Brit Worgan

Freelance Photographer
 
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Location: New York, NY
Nationality: USA
Biography: Brit Worgan is a photographer based in Brooklyn, NY. She began her career as a photojournalist working for a daily newspaper in New York.  She shoots portraits and photo essays for clients looking for that street... read on
Public Project
Gay Rodeo
Credits: brit worgan
Updated: 02/19/16
Location: Phoenix, AZ
GAY RODEO: Gender and sexuality within the cowboy rodeo circuit has traditionally been seen as heteronormative. The International Gay Rodeo (AGRA) has been active for the past 31 years.

A history of sexual discrimination and rejection against competitors formed a tight-knit diverse community of rodeo athletes and supporters across the U.S. and Canada.

As a documentary photographer, I’m constantly studying to understand subcultures and communities that surround me. With the help of grants and self funding this will be an on going series. I look to present a unique look of this grassroots subculture that is the gay rodeo.

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Expanded Statement

Gender and sexuality within the cowboy rodeo circuit has traditionally been seen as heteronormative. The International Gay Rodeo (AGRA) has been active for the past 31 years.

A history of sexual discrimination and rejection against competitors formed a tight-knit diverse community of rodeo athletes and supporters across the U.S. and Canada. In 1976 the first gay rodeo took place in Reno Nevada. It is now a complete circuit with rodeos held each year in states such as Texas, Colorado, Nevada, California, Arizona as well as in Canada. Rodeo events include rough stock, steer riding, bull riding, chute dogging, calf roping, goat dressing, and more.

As a documentary photographer, I’m constantly studying to understand subcultures and communities that surround me. As part of the larger LGBT community myself, I was still unaware of what a gay rodeo was. I was expecting what most people would at an event called a ‘gay rodeo’ - loud, flashy and flamboyant fun. What I found though was a more thoughtful tone to the event that was structured and run by it’s own community members. Bartenders, announcers, ranch hands and volunteers were all part of a larger gay community that was local to the region. Almost everyone that came out to the event knew one another. They were there to compete, support and operate the events. There was a strong sense of family that clearly went beyond the ranch. Competitors traveled from various states to attend the event where they only see one another at the annual gay rodeos. Some have been coming out to these events since they originated in the 70’s. Competitors travel in campers vans with their families and camp out at the ranch before, during and after the events.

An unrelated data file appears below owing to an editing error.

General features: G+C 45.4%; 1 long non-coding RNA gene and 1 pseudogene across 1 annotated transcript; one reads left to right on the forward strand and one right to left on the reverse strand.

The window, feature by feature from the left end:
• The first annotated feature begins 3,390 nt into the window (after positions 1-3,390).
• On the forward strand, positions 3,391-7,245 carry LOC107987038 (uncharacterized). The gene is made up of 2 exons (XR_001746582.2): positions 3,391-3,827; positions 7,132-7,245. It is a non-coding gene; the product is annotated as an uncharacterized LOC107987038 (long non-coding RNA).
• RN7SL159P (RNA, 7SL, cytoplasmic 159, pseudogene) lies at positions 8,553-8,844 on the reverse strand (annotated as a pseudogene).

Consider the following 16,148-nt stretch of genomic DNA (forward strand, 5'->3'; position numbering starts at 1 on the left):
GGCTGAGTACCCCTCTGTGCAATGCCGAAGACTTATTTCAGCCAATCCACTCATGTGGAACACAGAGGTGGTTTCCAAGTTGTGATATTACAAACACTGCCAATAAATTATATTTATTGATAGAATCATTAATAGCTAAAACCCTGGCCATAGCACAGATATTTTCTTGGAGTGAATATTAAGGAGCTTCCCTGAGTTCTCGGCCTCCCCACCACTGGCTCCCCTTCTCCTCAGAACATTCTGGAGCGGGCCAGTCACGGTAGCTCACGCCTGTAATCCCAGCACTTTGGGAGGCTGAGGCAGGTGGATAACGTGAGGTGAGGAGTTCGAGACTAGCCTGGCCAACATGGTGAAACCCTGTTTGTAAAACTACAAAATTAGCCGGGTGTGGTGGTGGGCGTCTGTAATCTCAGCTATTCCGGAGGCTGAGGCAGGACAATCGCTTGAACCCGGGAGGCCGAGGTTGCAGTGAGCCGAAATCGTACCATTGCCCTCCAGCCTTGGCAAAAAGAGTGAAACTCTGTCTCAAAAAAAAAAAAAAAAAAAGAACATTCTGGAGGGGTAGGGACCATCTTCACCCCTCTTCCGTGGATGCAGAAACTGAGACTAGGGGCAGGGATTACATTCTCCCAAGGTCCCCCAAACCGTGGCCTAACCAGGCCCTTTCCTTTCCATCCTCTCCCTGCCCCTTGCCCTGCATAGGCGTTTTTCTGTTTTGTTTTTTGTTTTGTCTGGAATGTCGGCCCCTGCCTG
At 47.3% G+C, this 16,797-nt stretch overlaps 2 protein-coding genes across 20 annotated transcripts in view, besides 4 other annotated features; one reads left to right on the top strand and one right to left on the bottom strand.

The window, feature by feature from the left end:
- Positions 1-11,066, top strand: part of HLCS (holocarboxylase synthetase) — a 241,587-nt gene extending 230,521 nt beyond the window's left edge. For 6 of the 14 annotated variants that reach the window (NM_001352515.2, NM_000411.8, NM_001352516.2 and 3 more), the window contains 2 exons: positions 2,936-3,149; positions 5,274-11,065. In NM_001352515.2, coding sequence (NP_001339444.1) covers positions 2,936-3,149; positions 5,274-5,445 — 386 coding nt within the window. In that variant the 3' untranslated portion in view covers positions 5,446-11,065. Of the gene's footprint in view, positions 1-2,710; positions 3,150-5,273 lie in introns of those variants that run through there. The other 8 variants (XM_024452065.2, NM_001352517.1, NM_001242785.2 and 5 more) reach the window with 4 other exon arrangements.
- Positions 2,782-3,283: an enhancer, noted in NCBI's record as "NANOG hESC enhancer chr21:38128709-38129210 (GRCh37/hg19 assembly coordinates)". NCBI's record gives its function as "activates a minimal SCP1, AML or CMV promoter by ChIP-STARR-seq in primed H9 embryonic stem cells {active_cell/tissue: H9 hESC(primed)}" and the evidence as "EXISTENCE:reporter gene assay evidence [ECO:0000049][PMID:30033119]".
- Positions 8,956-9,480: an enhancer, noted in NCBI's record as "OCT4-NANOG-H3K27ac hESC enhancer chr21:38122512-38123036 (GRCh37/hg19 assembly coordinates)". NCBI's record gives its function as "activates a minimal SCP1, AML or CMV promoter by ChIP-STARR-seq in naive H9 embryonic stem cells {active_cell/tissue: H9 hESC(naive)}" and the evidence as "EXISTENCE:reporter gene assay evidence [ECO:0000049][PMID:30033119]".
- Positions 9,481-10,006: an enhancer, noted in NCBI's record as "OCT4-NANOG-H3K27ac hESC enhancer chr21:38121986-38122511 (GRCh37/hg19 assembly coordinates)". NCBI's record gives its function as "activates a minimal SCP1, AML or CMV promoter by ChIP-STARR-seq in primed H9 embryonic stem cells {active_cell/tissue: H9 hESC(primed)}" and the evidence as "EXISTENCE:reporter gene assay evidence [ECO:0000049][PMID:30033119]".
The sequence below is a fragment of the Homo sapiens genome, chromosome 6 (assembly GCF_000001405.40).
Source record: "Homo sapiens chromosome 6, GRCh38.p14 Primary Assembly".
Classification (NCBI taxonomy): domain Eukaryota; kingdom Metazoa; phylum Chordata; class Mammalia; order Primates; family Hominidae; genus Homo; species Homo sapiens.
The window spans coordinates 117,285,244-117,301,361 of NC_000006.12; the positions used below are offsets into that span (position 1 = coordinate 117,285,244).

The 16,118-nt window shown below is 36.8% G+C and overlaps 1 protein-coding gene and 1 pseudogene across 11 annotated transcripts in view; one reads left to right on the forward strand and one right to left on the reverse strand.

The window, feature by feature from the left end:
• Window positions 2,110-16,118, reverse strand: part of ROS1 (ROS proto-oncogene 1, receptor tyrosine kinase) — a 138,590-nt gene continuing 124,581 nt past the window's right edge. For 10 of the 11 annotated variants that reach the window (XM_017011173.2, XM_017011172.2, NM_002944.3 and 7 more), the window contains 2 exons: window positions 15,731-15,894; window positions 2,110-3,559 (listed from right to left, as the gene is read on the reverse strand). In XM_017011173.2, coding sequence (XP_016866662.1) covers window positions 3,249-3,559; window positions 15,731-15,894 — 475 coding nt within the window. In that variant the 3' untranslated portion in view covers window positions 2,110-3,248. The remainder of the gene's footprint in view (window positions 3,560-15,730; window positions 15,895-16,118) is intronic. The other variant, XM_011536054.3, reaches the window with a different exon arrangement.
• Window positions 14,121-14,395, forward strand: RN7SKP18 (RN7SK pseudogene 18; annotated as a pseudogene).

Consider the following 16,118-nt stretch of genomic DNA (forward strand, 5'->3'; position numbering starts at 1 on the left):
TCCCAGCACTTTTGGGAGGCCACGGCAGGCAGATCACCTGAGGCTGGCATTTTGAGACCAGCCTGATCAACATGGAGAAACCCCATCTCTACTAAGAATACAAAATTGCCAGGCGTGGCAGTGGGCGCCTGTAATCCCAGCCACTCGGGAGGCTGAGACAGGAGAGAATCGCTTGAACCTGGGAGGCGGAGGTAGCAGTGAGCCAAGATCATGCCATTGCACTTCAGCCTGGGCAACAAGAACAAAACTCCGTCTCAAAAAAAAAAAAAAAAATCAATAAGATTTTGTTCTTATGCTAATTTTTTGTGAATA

As I continue this photo series I’d like to dive deeper into the struggles, the personalities and lives of LGBT rodeo competitors. I’d also like to focus on the interesting fashion choices such as DIY clothing pieces, prized belt buckles, various cowboy hat styles and more. These are the pieces to a larger picture of personal acceptance and the importance of a sub community. Going even further, I’d like to interview various people on camera to get their stories on how they got involved with gay rodeos and what their lives are like outside of the rodeo.

So far this project has been a self funded photo series. As I go forward I plan to attend as many gay rodeos as I can within the U.S. in the next two years. The gay rodeo’s that are slated for this year are as follows: ‘A Texas Tradition Rodeo’ in Dallas Texas in April. ‘Hot Rodeo’ in Palm Springs California in the begging of May. ‘Great Plains Rodeo’ in Oklahoma City, Oklahoma at the end of May. In July, the ‘Rocky Mountain Regional Rodeo’ in Denver Colorado and ‘North Star Regional Rodeo’ in Minneapolis-St. Paul, Minnesota. ’Zia Regional Rodeo’ in Santa Fe New Mexico, ‘Rodeo on the River’ in San Francisco, California and ’Sierra Stampede in Sacramento, California in September. And in October the World Gay Rodeo Finals in Las Vegas Nevada.
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